Antony Gormley’s piece, ‘Case for an Angel’ had been stored for several years in a timber case, and organic acids given off by the wood had caused lead acetate corrosion. In places, the corrosion pitting had penetrated the thin lead skin of the sculpture. The sculpture was to be included in a major exhibition at the British Museum but the corrosion gave it an uneven and degraded appearance. The fixing between the sculpture and the new plinth it was to be mounted on at the Museum needed to be altered and strengthened, as did the armature holding the 8m long wings in position.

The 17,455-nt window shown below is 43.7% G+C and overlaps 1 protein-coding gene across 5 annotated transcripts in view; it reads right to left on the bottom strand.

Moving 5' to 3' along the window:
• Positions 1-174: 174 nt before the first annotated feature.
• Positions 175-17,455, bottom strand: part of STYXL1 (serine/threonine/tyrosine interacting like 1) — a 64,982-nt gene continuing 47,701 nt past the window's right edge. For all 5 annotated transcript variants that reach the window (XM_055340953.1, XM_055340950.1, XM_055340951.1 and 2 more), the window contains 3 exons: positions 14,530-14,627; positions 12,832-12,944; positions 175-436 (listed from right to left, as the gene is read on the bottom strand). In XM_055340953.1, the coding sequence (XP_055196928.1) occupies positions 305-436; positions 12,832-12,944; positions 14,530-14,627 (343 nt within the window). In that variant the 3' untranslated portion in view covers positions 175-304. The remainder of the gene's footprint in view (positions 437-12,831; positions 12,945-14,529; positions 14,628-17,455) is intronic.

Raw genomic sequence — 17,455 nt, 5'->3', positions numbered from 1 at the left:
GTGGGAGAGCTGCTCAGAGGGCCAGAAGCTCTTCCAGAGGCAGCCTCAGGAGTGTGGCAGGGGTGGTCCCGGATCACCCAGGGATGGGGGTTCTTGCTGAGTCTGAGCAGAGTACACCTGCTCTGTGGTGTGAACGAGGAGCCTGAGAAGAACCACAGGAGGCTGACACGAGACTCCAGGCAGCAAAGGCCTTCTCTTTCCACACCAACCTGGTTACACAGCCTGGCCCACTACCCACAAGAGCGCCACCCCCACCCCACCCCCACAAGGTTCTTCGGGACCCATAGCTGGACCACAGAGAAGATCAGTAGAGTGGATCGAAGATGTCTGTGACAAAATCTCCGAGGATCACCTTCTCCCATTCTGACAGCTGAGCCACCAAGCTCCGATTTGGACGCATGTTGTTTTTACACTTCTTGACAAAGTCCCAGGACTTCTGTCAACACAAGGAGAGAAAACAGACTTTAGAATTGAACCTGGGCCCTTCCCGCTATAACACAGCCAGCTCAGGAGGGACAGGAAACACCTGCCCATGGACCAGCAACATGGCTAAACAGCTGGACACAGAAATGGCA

After consultation with Antony Gormley the decision was taken to remove the old lead from the sculpture and replace it with new. The lead was less than 1mm thick and the new lead had to be specially rolled to this thickness. The new lead skin was cut, fitted and dressed in exactly the same way as it had been originally, to fit the contours of the internal glass fibre form. The joints between the sheets were then soft soldered together and the characteristic ridged seam found on many of Antony Gormley’s sculptures from this period was built up in soft solder.